Are you confused about the apostrophe? - UKcopy Copywriting and Corrections

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Are you confused about the apostrophe?

Sunday, May 20th, 2012

I can’t think of a punctuation mark that causes more excitement and confusion than the apostrophe. Many people, especially English teachers, get very upset when it is used incorrectly.

In fact, a British man got in trouble a few years ago for drawing apostrophes onto road signs where they had been omitted by his local council. There is even an Apostrophe Protection Society!

Practicality versus Pedantry

There is so much confusion around when to use the possessive apostrophe that many are advocating dropping it entirely as the meaning of the sentence is usually clear from the context. However, this hasn’t gone down well with the apostrophe advocates.

I’m going to go out on a limb, risking the ire of the apostrophe pedants, and suggest if you’re not sure about whether you need an apostrophe or not then you should leave it out.

A little light reading

Fortunately some people on the internet have got a sense of humour about the apostrophe. Have a look at these:


How to use the apostrophe – The Oatmeal

Free the Apostrophe



Grammar Goofs for Native Speakers?

Thursday, April 19th, 2012

A post at pointed me at an infographic by called 15 Grammar Goofs That Make You Look Silly.

It’s a great little summary of the most common grammar mistakes that we see being made by native English speakers but, it turns out, not so much by non-native speakers.

Mistakes by non-native speakers can be more elementary than the 15 listed by CopyBlogger. Missing out the definite article (the) and the indefinite article (a) tend to be the ones we see the most. However, they tend to get things like then/then. their/there/they’re and the general use of the apostrophe right.

The difference, I think, comes down to the way we learn languages. Our native tongue is usually learned by listening to others speak it. The most common errors I see with young native speakers these days are spelling words how they sound and not how they are correctly spelled.

When we learn a second language the process is more formalised and, usually, involves more study of the writen language than the spoken. Also, while English teachers in the UK have been told not to teach grammar directly anymore you will tend to be taught grammar when learning a foreign language.

So, I think, this illustrates why English teachers wish their students would read more. It really helps!

6 Simple Ways to Write a Better Cover Letter

Wednesday, January 4th, 2012

Write a Better Cover Letter

You never get a second chance to make a first impression. When it comes to searching for a new job, your cover letter is the first impression you make with a potential employer. A great cover letter will have the hiring manager excited to read your resume. A bad cover letter may mean he or she won’t read your resume at all. The following are six simple ways to write a better cover letter:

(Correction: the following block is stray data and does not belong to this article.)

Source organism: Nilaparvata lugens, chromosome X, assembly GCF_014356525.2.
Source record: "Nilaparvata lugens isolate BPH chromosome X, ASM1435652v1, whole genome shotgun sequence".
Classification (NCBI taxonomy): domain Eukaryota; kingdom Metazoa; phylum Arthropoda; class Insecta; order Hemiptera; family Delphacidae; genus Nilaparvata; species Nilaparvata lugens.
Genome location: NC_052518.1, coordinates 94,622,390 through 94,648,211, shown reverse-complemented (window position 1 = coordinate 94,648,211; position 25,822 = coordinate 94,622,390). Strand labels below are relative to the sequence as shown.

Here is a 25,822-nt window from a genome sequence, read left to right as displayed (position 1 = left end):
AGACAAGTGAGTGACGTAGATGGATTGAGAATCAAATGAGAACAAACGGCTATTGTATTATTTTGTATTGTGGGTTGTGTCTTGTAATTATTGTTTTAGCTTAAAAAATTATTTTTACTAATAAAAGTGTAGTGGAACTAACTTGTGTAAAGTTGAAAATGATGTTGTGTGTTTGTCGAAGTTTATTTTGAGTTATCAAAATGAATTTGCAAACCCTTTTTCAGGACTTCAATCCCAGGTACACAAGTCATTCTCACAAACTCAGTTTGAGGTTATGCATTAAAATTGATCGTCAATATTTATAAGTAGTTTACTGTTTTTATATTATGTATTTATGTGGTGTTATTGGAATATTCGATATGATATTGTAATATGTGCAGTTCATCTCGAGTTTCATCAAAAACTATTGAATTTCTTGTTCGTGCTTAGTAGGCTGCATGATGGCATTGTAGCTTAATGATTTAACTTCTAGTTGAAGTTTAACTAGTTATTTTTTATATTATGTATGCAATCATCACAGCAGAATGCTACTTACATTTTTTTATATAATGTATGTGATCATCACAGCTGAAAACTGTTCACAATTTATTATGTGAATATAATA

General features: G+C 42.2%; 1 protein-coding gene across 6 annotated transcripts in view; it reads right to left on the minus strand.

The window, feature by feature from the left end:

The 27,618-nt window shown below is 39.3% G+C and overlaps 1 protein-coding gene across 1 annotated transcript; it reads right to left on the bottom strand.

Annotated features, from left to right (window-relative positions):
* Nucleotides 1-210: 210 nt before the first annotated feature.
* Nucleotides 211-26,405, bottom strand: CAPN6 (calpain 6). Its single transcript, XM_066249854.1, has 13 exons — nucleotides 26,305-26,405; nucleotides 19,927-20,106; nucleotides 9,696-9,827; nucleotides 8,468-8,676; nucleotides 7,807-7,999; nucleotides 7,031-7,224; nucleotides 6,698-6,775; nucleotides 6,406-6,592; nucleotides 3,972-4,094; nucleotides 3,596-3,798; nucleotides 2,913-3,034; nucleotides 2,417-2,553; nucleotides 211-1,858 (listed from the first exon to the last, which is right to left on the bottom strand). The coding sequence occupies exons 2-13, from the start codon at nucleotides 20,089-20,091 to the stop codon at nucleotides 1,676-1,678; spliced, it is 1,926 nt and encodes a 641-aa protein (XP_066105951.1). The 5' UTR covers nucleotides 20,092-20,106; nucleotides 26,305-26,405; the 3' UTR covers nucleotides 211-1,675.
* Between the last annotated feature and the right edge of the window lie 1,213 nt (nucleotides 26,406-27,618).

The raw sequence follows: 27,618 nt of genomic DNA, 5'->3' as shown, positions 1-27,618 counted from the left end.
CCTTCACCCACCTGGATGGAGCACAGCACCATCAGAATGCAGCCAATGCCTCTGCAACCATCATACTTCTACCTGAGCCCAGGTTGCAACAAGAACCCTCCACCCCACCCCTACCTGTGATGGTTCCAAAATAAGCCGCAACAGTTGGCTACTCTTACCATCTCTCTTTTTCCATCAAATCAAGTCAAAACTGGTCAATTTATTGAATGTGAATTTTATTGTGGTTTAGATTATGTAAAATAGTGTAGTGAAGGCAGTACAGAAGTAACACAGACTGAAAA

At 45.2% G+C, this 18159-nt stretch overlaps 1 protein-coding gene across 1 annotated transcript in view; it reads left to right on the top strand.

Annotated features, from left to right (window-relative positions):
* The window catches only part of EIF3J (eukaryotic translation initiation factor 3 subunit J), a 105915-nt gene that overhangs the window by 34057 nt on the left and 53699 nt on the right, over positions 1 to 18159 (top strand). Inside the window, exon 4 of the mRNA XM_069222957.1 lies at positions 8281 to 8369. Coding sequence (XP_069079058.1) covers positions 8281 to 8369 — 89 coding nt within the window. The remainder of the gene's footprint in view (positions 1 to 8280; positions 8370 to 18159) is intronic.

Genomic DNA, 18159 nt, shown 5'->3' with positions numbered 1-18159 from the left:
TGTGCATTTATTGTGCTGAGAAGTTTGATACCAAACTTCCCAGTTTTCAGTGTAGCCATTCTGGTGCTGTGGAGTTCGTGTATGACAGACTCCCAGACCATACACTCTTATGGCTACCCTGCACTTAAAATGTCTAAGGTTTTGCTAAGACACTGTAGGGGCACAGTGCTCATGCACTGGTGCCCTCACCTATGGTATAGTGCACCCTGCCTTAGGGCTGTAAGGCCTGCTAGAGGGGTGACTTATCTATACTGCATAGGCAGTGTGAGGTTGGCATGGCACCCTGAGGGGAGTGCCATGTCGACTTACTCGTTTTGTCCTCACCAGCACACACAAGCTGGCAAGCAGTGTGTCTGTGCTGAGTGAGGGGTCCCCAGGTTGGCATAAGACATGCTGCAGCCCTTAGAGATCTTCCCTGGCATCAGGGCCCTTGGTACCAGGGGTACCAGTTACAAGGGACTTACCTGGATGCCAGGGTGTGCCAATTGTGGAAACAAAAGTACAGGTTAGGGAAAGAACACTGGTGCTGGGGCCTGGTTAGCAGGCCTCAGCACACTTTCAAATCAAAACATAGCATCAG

1. Start off with a bang. Don’t go for the tried and tired standard opening sentence of so many cover letters, “Please find my resume attached in response to your position.” Instead, be more original, so that you grab the hiring manager’s attention from the very beginning.
  2. Make your cover letter specific to the company. Although it may be tempting to use a simple cover letter that allows you to change the name of the company and position title, a better cover letter is specific to the company to which you are applying. Include details about why you’d like to work at that company or some of their recent achievements to further personalize your cover letter.
  3. Match your cover letter to the job description. If the job description says the company is looking for qualities A, B and C, make sure you note that you have these qualities (assuming you do). Describe them using wording very similar to that of the job description, so that your cover letter closely matches it. This way, from the beginning, the hiring manager will think you’re a perfect fit for the position.
  4. Start tooting your own horn. Although your resume is the place to fully list all of your accomplishments over the years, it is important to cover some of the major and most relevant accomplishments in your cover letter. If possible, use quantifiable results, such as an increase in sales figures or a decrease in costs.
  5. Size matters. Your cover letter should not exceed one page in length. Use your normal 12-point font. The goal of a better cover letter is to whet the hiring managers’ appetites, so that they’ll be hungry to read your resume. Don’t make your cover letter so long and all-encompassing that hiring managers feel like they don’t need to review it.
  6. Proofread your cover letter before sending it. If you want to write a better cover letter, spend time proofreading it before you send it. Even the most well-written cover letters can be tweaked to be even better. If possible, have a friend or family member read your cover letter to help you spot any errors.

Randall Davidson reviews cover letters and resumes every day, as part of his duties as a co-founder of proofreading services company ProofreadingServices.Us. Randall knows that some of the cover letters he receives could benefit from ProofreadingServices.Us’ document proofreading services.